1 in 7 Consumers are already Identity-Theft Victims and are likely not yet aware. According to an industry-supported ID Analytics study, millions of consumers have been victims of identity-theft and are not yet aware. These incidents include identity thefts involving children, the deceased, employment, utilities, cell phones and even new lines of credit on behalf of thieves who are staying current on payments to build credit lines for further exploitation.

Permanent Damage can be done by Identity Theft
While the Consumer Reports blog states that 75% lost nothing after they were able to recoup funds stolen through credit-card fraud or other attacks, it does not speak to the ways in which victims can be paralyzed for the duration that their identity is compromised. Victims of identity theft can be unable to purchase homes, get preferred interest rates, or receive employment offers. This can cause a consumer to be saddled with unnecessary and costly losses that have irreversible effects.

Life-changing kinds of identity theft--the ones where the victim is arrested for a crime he or she didn't commit or has their bank account emptied and their home and health put in jeopardy because someone wrecked their credit rating--happen on a regular basis.

Would you buy an alarm?
Imagine if a community, as a whole, puts alarm systems on all their houses.  Look!  The crime rate drops!  Would anyone then imagine that the alarm systems could be discontinued?  Of course not. 

The crime deterrent has to stay in place for the crime statistics to stay down.  The same goes for identity theft.  We can't let reports of so-called lower incidence of identity theft to lull us into a false sense of security.  The criminals are still out there; if you're the one with your guard down and your alarm system off, you could be the next victim. Statistics show that we are more likely to have our identity stolen than our car. We install alarms on our car and home to deter crime. Why then shouldn't we put an alarm on our identity to do the same?

The simple truth
As technology has evolved, identity theft has too. ID theft criminals make it their job to utilize these advances to sharpen their skills and methods to steal our data -why shouldn't we do the same?
If we get into a legal scrape or need a will, we not only turn to the appropriate expert--a lawyer--we are secure in the knowledge that we are doing the right thing. If we want to ensure we purchase the best TV, cell phone or oven range -we turn to Consumer Reports. If we want to find out about complaints levied against a particular business -perhaps we should turn to the Better Business Bureau and do our research online. But when it comes to identity theft and its risk and impact, perhaps we should listen to the victims and trained security experts who are trying to educate the public and find real solutions. If we ever hope to beat the bad guys at their own game, we all need to start taking identity theft seriously.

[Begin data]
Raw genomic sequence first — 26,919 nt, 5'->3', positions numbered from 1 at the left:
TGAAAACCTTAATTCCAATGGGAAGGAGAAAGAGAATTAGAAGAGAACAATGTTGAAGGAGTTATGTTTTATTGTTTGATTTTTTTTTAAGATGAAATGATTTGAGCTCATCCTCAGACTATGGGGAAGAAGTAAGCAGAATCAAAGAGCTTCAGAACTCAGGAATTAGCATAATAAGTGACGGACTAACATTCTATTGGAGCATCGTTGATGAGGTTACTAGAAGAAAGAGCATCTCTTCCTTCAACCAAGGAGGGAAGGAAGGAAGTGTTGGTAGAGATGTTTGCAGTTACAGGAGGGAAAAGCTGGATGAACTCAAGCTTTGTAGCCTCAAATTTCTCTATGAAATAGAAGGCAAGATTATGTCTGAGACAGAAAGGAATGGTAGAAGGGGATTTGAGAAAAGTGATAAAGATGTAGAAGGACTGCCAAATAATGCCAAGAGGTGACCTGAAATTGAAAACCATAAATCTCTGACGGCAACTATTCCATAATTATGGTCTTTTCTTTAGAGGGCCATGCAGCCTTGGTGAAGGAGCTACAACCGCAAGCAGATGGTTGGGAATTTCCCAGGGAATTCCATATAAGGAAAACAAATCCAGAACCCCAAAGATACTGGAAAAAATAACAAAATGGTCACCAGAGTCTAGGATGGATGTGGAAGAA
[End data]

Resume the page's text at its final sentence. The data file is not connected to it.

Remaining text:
If identity theft is really on the decline, maybe it's because of consumer education and increased vigilance in law enforcement communities and the population at large.  Maybe those services that some in the media are too quick to call unimportant are actually creating a climate where identity theft occurs less.

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Identity theft has become a major, major problem! And living without protection is like living in a crime infested neighborhood and not having protection on your home. You would probably at least have a really good guard dog and a fence right? Well, not protecting your identity today is the equivalent of living in that neighborhood and refusing to even lock your door. It’s so sad that it’s come to this, but there are always tradeoffs in life. Because we want better medical coverage and a nicer car we pay more to protect and insure them.
Likewise, with something as amazing as the World Wide Web there come tradeoffs also. One tradeoff for us having access to almost everything is that others have access to almost everything about us, our information. And that includes our personal information like social security numbers, banking information and even your medical and criminal history.

Luckily there is a lot of information out to help us understand and protect ourselves from these heartless criminals.